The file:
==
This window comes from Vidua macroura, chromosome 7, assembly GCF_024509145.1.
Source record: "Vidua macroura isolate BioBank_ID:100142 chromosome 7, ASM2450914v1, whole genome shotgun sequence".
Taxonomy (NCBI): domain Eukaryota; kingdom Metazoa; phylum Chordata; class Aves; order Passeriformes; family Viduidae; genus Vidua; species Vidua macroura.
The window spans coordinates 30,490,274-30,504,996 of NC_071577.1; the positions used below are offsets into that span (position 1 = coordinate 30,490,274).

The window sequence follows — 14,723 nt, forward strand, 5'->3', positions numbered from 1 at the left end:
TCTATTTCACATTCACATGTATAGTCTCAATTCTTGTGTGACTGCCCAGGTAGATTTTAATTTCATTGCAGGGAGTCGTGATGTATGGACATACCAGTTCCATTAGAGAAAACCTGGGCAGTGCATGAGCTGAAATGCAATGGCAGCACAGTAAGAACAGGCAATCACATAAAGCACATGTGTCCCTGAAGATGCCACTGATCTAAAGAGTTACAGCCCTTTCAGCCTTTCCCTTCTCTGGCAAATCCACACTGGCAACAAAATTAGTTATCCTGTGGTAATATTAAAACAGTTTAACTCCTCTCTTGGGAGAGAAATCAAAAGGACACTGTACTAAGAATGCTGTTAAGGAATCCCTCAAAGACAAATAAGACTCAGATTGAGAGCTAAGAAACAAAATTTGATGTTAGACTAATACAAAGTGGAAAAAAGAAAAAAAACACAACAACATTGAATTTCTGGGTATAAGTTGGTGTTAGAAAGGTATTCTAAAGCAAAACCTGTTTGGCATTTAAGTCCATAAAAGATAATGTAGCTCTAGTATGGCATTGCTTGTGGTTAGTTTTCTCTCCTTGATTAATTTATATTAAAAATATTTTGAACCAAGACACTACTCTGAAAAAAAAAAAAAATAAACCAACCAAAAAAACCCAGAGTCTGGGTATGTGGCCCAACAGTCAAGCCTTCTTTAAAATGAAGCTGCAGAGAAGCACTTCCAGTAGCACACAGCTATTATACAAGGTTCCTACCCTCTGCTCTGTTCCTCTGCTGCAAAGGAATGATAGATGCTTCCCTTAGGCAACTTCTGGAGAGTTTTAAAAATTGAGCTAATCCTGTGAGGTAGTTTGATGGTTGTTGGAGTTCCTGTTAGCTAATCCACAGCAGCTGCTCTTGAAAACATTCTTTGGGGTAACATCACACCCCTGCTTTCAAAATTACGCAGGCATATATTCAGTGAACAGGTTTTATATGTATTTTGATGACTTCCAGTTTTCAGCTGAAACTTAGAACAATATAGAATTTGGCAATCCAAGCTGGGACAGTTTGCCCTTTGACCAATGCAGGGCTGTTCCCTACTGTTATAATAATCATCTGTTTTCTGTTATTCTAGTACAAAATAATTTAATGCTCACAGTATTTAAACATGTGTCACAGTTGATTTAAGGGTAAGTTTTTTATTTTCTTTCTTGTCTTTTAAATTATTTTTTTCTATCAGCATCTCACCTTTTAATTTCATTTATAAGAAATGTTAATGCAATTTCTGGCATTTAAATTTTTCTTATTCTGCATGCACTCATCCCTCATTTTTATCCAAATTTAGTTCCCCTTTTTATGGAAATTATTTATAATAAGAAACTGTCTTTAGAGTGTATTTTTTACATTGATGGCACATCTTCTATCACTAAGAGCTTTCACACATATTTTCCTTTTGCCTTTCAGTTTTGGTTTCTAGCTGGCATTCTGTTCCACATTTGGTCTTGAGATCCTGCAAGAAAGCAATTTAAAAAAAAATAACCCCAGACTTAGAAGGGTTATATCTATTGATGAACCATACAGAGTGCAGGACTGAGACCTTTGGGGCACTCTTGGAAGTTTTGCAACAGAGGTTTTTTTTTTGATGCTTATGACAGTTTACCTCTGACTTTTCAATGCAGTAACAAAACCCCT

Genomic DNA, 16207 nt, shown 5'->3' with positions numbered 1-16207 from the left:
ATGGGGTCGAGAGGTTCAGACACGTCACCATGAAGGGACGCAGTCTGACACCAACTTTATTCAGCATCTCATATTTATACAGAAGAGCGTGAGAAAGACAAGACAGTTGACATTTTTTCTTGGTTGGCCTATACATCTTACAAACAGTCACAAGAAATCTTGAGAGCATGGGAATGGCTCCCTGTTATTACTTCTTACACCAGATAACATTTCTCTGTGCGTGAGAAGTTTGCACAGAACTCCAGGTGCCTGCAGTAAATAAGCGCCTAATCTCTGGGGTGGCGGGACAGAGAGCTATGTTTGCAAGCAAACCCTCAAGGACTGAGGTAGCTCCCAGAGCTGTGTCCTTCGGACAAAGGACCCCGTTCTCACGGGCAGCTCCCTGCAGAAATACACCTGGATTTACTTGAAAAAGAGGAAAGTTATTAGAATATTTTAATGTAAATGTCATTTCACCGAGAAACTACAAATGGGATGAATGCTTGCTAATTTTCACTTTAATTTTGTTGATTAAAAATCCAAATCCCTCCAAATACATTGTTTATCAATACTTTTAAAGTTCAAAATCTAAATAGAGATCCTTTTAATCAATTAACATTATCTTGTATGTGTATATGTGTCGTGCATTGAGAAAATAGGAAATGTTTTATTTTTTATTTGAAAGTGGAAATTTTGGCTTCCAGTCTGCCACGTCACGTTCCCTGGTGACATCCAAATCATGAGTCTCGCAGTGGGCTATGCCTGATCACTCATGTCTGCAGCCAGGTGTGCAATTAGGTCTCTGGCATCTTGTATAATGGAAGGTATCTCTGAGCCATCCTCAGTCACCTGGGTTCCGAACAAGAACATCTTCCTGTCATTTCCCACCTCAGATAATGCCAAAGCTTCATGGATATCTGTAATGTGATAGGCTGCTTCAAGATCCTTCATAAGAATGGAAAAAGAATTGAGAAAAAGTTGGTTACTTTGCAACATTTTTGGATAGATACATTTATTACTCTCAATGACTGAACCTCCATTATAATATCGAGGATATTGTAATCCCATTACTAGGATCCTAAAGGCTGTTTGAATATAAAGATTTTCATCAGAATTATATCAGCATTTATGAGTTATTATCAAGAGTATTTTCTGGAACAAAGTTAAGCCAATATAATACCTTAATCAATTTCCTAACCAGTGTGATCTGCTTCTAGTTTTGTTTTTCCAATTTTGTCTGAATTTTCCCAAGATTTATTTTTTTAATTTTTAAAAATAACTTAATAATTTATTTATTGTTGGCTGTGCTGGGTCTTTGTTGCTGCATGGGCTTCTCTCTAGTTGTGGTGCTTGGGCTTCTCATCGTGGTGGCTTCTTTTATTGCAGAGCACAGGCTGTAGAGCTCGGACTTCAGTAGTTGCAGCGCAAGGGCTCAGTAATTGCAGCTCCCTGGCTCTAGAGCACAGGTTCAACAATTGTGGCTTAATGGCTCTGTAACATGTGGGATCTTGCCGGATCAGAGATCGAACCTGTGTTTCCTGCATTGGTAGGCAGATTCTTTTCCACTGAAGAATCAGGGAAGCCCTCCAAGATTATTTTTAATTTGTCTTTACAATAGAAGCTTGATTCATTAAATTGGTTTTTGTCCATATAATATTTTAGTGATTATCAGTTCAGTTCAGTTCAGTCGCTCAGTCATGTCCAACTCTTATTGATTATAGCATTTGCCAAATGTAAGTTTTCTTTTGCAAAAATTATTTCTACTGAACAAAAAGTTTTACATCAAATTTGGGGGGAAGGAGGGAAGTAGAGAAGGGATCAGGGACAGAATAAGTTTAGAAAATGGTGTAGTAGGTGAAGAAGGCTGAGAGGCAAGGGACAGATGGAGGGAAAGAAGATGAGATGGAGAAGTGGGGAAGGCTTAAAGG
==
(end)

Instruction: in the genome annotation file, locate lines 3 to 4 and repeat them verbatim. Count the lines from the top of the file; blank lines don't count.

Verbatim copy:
Taxonomy (NCBI): domain Eukaryota; kingdom Metazoa; phylum Chordata; class Aves; order Passeriformes; family Viduidae; genus Vidua; species Vidua macroura.
The window spans coordinates 30,490,274-30,504,996 of NC_071577.1; the positions used below are offsets into that span (position 1 = coordinate 30,490,274).